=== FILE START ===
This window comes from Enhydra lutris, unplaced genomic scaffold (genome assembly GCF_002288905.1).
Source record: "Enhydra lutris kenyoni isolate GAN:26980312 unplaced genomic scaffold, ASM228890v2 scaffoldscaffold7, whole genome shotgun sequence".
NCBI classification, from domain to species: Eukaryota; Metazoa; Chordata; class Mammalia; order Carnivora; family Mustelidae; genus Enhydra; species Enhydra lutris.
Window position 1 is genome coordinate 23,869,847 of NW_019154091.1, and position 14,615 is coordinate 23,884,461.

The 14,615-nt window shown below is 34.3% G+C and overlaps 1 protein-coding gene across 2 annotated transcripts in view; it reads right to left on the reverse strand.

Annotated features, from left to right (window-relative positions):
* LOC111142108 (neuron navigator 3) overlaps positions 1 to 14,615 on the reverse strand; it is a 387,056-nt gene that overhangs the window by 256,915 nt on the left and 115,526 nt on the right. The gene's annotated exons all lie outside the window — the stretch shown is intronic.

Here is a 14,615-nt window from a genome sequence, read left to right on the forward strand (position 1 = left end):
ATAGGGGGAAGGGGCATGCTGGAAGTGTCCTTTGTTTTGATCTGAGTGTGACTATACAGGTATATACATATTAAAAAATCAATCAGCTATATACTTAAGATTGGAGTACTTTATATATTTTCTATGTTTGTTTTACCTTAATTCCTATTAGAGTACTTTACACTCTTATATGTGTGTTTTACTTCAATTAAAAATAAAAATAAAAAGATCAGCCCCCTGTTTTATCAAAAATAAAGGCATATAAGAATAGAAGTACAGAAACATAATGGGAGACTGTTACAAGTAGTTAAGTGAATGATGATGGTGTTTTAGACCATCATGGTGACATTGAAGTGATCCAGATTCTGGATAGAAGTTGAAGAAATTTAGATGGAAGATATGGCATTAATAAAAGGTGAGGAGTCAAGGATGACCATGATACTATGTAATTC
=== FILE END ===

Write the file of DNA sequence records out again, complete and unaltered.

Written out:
This window comes from Enhydra lutris, unplaced genomic scaffold (genome assembly GCF_002288905.1).
Source record: "Enhydra lutris kenyoni isolate GAN:26980312 unplaced genomic scaffold, ASM228890v2 scaffoldscaffold7, whole genome shotgun sequence".
NCBI classification, from domain to species: Eukaryota; Metazoa; Chordata; class Mammalia; order Carnivora; family Mustelidae; genus Enhydra; species Enhydra lutris.
Window position 1 is genome coordinate 23,869,847 of NW_019154091.1, and position 14,615 is coordinate 23,884,461.

The 14,615-nt window shown below is 34.3% G+C and overlaps 1 protein-coding gene across 2 annotated transcripts in view; it reads right to left on the reverse strand.

Annotated features, from left to right (window-relative positions):
* LOC111142108 (neuron navigator 3) overlaps positions 1 to 14,615 on the reverse strand; it is a 387,056-nt gene that overhangs the window by 256,915 nt on the left and 115,526 nt on the right. The gene's annotated exons all lie outside the window — the stretch shown is intronic.

Here is a 14,615-nt window from a genome sequence, read left to right on the forward strand (position 1 = left end):
ATAGGGGGAAGGGGCATGCTGGAAGTGTCCTTTGTTTTGATCTGAGTGTGACTATACAGGTATATACATATTAAAAAATCAATCAGCTATATACTTAAGATTGGAGTACTTTATATATTTTCTATGTTTGTTTTACCTTAATTCCTATTAGAGTACTTTACACTCTTATATGTGTGTTTTACTTCAATTAAAAATAAAAATAAAAAGATCAGCCCCCTGTTTTATCAAAAATAAAGGCATATAAGAATAGAAGTACAGAAACATAATGGGAGACTGTTACAAGTAGTTAAGTGAATGATGATGGTGTTTTAGACCATCATGGTGACATTGAAGTGATCCAGATTCTGGATAGAAGTTGAAGAAATTTAGATGGAAGATATGGCATTAATAAAAGGTGAGGAGTCAAGGATGACCATGATACTATGTAATTC